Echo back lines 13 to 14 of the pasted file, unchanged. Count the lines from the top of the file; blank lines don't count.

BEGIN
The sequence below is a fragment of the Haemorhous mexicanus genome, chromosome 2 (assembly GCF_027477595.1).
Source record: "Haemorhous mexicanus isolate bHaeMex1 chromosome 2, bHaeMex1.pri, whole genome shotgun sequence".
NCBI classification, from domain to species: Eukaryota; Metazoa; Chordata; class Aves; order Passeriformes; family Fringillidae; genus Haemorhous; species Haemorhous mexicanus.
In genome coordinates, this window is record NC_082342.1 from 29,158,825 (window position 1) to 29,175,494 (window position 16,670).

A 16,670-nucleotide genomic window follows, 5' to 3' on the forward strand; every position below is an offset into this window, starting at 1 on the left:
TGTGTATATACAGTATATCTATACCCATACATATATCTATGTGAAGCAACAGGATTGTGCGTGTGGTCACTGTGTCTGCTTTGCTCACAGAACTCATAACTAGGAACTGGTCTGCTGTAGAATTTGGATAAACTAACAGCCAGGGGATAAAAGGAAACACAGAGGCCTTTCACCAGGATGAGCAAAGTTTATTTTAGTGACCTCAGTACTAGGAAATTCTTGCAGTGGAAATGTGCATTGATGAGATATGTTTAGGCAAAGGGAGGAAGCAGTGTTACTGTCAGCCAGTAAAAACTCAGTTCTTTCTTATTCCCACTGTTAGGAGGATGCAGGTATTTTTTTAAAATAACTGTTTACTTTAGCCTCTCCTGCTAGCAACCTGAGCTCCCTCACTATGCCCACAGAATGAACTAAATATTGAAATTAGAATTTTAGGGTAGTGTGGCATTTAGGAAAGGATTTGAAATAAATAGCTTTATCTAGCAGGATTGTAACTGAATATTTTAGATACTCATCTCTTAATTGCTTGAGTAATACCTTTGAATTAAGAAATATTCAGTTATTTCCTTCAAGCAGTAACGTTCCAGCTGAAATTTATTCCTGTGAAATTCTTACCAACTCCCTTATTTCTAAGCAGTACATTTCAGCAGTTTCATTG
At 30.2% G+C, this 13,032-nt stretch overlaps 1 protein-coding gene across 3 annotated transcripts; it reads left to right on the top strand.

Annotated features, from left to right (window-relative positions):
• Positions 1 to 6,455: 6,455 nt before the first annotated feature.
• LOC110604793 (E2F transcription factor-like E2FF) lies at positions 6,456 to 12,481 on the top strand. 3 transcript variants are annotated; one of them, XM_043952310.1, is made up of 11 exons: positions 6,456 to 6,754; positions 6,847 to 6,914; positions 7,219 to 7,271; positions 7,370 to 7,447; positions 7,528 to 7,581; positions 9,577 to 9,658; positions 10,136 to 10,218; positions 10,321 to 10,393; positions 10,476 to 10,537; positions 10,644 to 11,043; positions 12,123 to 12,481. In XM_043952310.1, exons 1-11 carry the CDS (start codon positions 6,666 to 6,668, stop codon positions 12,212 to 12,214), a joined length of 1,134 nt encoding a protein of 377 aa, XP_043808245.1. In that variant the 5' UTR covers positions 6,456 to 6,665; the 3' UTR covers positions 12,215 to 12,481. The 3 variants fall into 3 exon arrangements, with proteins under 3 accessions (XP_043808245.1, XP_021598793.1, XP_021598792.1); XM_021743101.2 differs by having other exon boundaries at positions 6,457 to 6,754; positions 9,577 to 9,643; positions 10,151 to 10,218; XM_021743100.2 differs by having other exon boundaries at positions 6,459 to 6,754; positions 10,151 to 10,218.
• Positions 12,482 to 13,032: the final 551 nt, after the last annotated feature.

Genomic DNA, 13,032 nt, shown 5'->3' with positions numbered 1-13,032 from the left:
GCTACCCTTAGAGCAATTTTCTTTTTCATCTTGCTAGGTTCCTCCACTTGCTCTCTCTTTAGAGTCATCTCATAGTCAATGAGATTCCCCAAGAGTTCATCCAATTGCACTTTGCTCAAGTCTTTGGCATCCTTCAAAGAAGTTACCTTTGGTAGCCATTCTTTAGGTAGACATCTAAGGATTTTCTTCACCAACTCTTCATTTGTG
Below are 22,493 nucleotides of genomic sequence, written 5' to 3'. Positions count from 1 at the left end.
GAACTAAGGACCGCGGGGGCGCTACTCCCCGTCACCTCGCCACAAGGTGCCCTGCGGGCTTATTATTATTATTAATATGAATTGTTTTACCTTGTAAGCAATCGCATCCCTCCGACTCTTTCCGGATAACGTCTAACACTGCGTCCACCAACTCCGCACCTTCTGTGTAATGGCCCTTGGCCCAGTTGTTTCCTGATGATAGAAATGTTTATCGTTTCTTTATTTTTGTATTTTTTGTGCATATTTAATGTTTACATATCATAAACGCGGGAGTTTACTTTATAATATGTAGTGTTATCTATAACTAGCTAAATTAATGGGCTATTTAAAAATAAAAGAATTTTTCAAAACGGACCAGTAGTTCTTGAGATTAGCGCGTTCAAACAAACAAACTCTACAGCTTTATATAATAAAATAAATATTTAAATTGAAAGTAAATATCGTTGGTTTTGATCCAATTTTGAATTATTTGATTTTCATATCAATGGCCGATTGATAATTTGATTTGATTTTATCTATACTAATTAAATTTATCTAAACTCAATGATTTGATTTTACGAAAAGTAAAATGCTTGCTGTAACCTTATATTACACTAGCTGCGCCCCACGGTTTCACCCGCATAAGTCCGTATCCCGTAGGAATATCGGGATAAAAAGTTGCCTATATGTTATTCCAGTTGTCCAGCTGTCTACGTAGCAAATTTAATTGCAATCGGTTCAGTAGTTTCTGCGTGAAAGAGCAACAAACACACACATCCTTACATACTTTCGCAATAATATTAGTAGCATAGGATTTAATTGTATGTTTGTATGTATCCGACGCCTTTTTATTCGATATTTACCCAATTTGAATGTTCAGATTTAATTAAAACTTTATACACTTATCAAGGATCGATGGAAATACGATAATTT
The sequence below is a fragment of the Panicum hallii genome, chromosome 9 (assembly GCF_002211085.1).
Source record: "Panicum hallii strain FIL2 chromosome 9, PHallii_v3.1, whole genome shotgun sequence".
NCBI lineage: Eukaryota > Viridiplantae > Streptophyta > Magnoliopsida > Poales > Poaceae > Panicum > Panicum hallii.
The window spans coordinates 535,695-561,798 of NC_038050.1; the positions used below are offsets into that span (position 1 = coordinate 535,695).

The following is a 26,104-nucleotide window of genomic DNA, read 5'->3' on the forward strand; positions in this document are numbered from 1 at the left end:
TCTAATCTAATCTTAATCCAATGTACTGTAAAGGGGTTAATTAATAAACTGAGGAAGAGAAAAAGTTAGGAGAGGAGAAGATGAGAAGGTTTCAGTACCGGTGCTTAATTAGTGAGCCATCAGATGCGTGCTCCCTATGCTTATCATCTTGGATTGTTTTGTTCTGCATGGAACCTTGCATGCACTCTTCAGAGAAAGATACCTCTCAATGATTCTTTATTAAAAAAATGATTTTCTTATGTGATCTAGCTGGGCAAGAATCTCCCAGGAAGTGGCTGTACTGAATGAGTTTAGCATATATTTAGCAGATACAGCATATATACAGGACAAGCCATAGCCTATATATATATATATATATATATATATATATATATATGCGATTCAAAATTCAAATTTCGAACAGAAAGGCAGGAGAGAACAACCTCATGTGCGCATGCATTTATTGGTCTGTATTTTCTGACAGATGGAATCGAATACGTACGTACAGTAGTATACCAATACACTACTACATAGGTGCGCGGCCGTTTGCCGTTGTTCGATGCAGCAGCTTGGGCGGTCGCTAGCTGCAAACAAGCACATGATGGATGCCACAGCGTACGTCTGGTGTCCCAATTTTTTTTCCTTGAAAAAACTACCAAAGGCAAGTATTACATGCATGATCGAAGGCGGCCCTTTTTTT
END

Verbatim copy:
GCTACCCTTAGAGCAATTTTCTTTTTCATCTTGCTAGGTTCCTCCACTTGCTCTCTCTTTAGAGTCATCTCATAGTCAATGAGATTCCCCAAGAGTTCATCCAATTGCACTTTGCTCAAGTCTTTGGCATCCTTCAAAGAAGTTACCTTTGGTAGCCATTCTTTAGGTAGACATCTAAGGATTTTCTTCACCAACTCTTCATTTGTG
Below are 22,493 nucleotides of genomic sequence, written 5' to 3'. Positions count from 1 at the left end.